Ptolemy's geocentric model
The Renaissance, a period of learning and enlightenment, literally rebirth, grew out of the Dark Ages, where ancient knowledge was lost. During the Renaissance, ancient Greek scientific texts were rediscovered, and scientists devoted themselves to clarifying the thinking found in these texts. Many realized that previously unchallenged ideas needed to be examined.
One such revered idea was Ptolemy's geocentric, or Earth-centered, theory concerning the structure of the universe. A group of noteworthy scientists, including Nicolaus Copernicus, Giordano Bruno, Galileo Galilei, and Johannes Kepler, challenged that theory. This brought about significant scientific debate as well as reactions from the Roman Catholic Church. Copernicus's book advocating heliocentrism, De Revolutionibus, was placed on the Catholic Church's Index of Banned Books. Giordano Bruno, an ardent believer in heliocentrism, was burned at the stake, and Galileo Galilei, whose observations supported heliocentrism, faced years of house arrest.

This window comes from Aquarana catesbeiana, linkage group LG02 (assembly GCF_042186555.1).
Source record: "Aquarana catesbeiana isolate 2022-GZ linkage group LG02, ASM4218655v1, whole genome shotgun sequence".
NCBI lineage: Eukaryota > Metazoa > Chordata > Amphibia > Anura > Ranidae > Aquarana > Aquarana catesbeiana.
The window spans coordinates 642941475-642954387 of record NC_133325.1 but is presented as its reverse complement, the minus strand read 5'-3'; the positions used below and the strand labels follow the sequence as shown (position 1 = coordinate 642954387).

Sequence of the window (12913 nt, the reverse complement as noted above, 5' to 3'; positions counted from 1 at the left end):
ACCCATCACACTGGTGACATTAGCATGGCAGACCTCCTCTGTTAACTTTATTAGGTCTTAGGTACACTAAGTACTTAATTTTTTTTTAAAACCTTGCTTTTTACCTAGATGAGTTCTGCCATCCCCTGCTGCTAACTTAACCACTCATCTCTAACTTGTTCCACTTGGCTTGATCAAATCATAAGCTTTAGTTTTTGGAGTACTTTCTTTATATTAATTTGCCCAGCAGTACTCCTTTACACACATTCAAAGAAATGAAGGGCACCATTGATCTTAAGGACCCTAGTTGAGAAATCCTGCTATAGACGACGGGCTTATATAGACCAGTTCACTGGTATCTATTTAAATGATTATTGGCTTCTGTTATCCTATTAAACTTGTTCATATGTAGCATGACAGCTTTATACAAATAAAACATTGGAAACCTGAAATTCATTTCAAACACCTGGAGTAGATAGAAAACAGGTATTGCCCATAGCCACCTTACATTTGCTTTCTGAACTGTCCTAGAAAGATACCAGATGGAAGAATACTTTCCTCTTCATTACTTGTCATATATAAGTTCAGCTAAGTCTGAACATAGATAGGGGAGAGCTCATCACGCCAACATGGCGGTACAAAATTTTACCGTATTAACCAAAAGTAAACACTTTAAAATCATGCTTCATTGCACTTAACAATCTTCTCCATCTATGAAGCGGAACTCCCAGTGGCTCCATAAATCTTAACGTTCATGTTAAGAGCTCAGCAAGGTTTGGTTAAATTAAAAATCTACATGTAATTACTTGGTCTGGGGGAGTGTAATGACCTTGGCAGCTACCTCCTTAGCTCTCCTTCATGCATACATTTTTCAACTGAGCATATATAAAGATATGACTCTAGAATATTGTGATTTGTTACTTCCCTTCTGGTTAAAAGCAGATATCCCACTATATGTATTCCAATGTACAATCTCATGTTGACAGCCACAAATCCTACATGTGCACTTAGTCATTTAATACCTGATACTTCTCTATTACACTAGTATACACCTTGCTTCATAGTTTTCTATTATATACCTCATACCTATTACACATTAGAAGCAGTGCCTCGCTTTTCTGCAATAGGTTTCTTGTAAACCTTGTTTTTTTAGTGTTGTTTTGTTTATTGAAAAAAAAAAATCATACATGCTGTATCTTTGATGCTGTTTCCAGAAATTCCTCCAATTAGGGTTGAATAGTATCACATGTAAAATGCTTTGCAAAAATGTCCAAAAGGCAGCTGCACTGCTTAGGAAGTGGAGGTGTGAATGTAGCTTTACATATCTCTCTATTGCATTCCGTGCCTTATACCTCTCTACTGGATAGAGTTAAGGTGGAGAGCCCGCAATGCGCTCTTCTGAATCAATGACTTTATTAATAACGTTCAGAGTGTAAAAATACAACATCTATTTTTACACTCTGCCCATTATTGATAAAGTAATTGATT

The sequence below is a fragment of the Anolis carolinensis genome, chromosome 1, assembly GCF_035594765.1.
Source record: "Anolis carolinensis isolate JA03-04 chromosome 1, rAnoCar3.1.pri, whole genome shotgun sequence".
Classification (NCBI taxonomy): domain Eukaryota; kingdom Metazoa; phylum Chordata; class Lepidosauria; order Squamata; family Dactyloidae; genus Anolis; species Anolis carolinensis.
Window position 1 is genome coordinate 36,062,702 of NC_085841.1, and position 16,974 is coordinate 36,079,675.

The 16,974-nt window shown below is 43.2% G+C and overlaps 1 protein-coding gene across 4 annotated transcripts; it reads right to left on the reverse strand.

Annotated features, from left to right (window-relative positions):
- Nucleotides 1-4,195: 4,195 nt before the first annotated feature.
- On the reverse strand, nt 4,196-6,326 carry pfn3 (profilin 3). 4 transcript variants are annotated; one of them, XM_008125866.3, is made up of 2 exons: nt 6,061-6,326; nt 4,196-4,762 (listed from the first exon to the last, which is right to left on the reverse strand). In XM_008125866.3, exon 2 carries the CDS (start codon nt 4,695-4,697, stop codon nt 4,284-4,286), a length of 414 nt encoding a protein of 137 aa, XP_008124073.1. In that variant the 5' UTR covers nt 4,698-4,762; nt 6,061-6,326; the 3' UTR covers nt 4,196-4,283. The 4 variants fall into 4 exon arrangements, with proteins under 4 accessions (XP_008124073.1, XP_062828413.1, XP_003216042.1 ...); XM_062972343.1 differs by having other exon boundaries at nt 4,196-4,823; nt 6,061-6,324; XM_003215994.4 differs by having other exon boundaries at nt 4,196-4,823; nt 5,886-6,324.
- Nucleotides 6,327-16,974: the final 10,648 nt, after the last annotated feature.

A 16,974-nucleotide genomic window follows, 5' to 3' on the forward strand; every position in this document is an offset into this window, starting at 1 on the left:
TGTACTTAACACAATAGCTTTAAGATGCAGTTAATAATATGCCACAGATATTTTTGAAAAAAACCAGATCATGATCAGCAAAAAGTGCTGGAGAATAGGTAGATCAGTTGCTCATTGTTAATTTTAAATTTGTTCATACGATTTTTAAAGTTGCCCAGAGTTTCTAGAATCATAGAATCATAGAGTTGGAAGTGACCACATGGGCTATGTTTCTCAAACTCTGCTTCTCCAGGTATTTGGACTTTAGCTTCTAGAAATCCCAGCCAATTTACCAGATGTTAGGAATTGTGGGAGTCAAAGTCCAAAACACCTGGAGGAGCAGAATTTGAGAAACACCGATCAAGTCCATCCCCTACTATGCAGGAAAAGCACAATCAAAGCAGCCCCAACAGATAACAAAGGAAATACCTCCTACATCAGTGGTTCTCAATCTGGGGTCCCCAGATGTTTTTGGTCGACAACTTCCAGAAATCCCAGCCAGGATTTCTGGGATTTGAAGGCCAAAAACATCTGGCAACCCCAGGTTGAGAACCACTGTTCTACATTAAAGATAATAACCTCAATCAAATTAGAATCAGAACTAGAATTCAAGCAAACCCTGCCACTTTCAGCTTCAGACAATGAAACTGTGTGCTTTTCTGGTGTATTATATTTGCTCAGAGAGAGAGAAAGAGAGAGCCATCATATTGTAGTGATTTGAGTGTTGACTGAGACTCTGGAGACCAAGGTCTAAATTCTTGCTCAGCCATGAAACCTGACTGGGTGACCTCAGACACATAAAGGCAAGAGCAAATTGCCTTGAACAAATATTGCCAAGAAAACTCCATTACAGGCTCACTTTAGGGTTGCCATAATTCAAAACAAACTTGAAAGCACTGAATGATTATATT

Debates surrounding the heliocentric theory raged for years before its public acceptance. Scientists risked their lives in order to facilitate the growth of modern science generally and heliocentrism specifically. The ordeals of these scientists were not in vain, for this debate shaped modern science into what it is today, and it changed the way we view the world.
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